Shades Of Romance Magazine

October 14-20, 2001


















Master The Art Of The Query Letter
Monica Jackson

What is a query letter?

An introduction of you and your work.

A query letter is as important to selling your work as a job        interview is to getting hired. 

A good query letter is essential to breaking into the writing industry at any level.  It's your most essential sales tool.  There is a correct way to write a query letter.  Do it any other way and you will be disregarded as clueless.

Whether your work will be considered is dependent on the quality and contents of your query letter. 

So why not send in your manuscript and be done with it?  They'll have to look at then, right?  Wrong. 

Agents and editors don't like unsolicited manuscripts.

Sending in your manuscript without it being requested is the way to almost certain rejection.

Manuscripts that aren't requested are consigned to a slush pile.  They are read last if at all.  The editor seldom reads them, but instead a clerical person or reader might glance at the first page or two--maybe--as they look for your SASE to stuff with a form rejection letter. 

Your query letter is your key that opens the door to    publication.

How to write a query letter

The Basics

Use quality paper.  Weight should be at least 20#.  Use white or off-white colors.  Stand out with quality rather than any style or flash which is likely to be a turnoff.

Print quality and typeface should be polished and professional. Times New Roman is the best font to use.  (For my actual manuscripts, I use Courier)

Spelling, grammar and punctuation are critical.  They are not going to be interested in your work if you can't write a short letter correctly.

If at all possible, keep the letter to one page. 

You must address and direct the query letter to a specific person and their name and title must be correct.  Anything addressed to "Dear Agent" or "Dear Editor" usually gets automatically rejected.

A self addressed stamped envelope must be enclosed.

Consider a personal letterhead and logo.

The tone of your letter should not be overly clever or cutesy.  You run the risk of a turn-off.  The writing that succeeds in getting your work requested is clear, succinct, to the point with thoroughly; developed ideas. 

A good agent or editor is deluged with query letters.  How to make yours stand out?  Hot pink paper or a fancy script font is NOT the right idea.  This will get you rejected faster than you can say SASE.  Stick to a conservative, high-quality style but stand out with the quality of your writing and ideas.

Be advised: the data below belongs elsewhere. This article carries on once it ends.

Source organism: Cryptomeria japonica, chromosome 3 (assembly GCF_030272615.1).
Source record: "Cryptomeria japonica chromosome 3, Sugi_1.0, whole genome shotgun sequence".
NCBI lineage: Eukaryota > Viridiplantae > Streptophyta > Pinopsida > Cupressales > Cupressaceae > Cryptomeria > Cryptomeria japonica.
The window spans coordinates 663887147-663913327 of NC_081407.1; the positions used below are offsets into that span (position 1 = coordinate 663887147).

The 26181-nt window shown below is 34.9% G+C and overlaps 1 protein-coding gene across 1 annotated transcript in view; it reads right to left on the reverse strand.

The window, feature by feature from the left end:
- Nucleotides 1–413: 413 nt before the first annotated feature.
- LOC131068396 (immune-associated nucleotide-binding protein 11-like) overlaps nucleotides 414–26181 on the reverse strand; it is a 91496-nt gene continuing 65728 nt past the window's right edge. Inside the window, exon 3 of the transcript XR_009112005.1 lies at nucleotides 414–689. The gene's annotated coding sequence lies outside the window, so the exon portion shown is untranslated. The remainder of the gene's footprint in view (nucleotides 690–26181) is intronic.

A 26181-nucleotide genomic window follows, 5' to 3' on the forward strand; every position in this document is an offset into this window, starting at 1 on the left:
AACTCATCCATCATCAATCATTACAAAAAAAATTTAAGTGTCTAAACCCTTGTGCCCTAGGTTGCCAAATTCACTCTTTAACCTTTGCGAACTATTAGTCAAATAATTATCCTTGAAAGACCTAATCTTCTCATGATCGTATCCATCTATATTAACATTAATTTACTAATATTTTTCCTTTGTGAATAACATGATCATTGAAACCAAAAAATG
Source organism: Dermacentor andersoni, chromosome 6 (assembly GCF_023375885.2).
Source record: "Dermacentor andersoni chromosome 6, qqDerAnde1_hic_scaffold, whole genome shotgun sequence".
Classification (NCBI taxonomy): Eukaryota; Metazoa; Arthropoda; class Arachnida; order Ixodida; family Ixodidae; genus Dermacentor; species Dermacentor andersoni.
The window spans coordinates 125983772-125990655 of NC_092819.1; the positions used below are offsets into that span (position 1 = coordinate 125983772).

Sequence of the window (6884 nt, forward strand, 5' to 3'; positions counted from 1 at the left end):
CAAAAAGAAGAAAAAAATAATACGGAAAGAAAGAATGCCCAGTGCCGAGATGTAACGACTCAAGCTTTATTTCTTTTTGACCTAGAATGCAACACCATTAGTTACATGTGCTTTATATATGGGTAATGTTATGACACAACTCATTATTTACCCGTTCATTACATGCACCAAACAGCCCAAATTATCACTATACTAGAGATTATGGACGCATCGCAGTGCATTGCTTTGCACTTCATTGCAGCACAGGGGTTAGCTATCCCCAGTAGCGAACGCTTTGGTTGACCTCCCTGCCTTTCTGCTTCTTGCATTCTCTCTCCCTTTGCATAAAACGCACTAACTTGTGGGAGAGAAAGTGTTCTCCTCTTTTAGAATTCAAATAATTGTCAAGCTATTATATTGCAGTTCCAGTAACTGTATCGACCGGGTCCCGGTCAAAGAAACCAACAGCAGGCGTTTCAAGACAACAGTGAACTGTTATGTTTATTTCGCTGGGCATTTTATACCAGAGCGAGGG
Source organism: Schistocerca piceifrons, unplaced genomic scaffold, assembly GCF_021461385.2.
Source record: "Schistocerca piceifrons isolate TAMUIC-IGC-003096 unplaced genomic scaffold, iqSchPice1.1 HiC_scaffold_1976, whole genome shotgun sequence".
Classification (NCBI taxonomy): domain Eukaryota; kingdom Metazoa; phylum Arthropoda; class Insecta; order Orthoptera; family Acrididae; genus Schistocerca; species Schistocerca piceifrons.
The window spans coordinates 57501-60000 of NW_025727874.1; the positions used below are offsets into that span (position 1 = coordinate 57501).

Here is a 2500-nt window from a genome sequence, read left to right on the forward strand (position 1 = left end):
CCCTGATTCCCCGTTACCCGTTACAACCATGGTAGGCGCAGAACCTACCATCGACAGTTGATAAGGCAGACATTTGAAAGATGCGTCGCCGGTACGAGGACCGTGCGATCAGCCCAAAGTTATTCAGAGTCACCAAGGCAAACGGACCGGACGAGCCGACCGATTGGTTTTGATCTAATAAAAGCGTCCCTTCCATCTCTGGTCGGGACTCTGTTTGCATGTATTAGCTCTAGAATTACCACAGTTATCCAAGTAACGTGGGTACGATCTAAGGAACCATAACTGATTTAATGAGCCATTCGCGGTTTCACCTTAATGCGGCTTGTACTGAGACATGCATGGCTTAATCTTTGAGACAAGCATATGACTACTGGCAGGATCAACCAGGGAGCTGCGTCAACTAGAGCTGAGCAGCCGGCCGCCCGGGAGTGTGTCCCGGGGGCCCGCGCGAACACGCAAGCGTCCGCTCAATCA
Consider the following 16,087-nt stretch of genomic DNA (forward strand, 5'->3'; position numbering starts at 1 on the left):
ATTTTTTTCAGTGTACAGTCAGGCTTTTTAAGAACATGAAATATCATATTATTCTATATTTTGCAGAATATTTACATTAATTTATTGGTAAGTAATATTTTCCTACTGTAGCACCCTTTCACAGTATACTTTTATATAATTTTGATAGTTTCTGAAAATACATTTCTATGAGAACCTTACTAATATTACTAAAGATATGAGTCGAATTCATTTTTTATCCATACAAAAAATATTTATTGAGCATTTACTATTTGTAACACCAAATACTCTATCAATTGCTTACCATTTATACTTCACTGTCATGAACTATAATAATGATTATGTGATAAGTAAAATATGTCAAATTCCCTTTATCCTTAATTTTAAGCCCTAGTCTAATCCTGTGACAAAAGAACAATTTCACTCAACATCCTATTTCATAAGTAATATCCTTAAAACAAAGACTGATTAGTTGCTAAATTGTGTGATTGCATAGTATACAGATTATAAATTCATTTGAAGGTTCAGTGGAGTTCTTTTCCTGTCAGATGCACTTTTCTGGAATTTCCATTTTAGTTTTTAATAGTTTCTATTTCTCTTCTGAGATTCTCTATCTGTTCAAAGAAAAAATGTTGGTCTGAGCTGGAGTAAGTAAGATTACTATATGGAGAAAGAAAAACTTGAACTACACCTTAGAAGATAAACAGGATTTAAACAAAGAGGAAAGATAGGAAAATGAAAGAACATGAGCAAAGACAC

A query letter should consist of several parts. 

The lead
The summary and persuasion
About yourself

The Lead

Give your lead for your query the thought you give the lead for your novel.  You want to catch the agents or; editor's attention immediately. 

When the agent or editor opens your envelope, he wants to know what you have that he can sell.  Tell them what you have in the first sentence or two.  You want a conceptual hook in as few as words as possible.  Use the skills you've practiced in boiling down your story to a high-concept premise for your synopsis and verbal pitches (you have practiced this skill, hmmm?).  Get to the point immediately. Classify your work as to category and genre.  Tell the agent/editor exactly where it fits in the scheme of commercial    marketing.  (An African American heroine must choose between the white man who dishonored her family and the desires of her heart.  CINNAMON SKIN is a 100,000 word mainstream contemporary romance).

Do not be unsure or put into several categories ("My  wonderful novel, SUNBURN, is possibly a fantasy horror historical romance with a strong suspense thread" will likely be rejected without; reading farther).

The summary and persuasion

What's your work about?  What's the market?  What makes your work unique?  Exude confidence but not pomposity or groundless bragging.  Don't compare your work to other work.  Never say anything negative about yourself or your attempts to get published.  Make sure your idea is not vague, that it is thoroughly and well conceived.  Cut every extraneous word.  This part should not exceed a paragraph or two.

About yourself

Include a sentence or two about your background.  You want to state the most important and relevant things about yourself that will support the sale of your book.  Degrees, prior publication credits, significant awards or contest wins.  Again, leave out the cutesy or extraneous. 

The conclusion

Positively and confidently conclude with what you want, a request to see your manuscript.  Don't hope or think, know.  Thank the reader.


For a fiction query a one to five page well-done synopsis is fine, but not mandatory.

A short resume or book list if appropriate can be enclosed.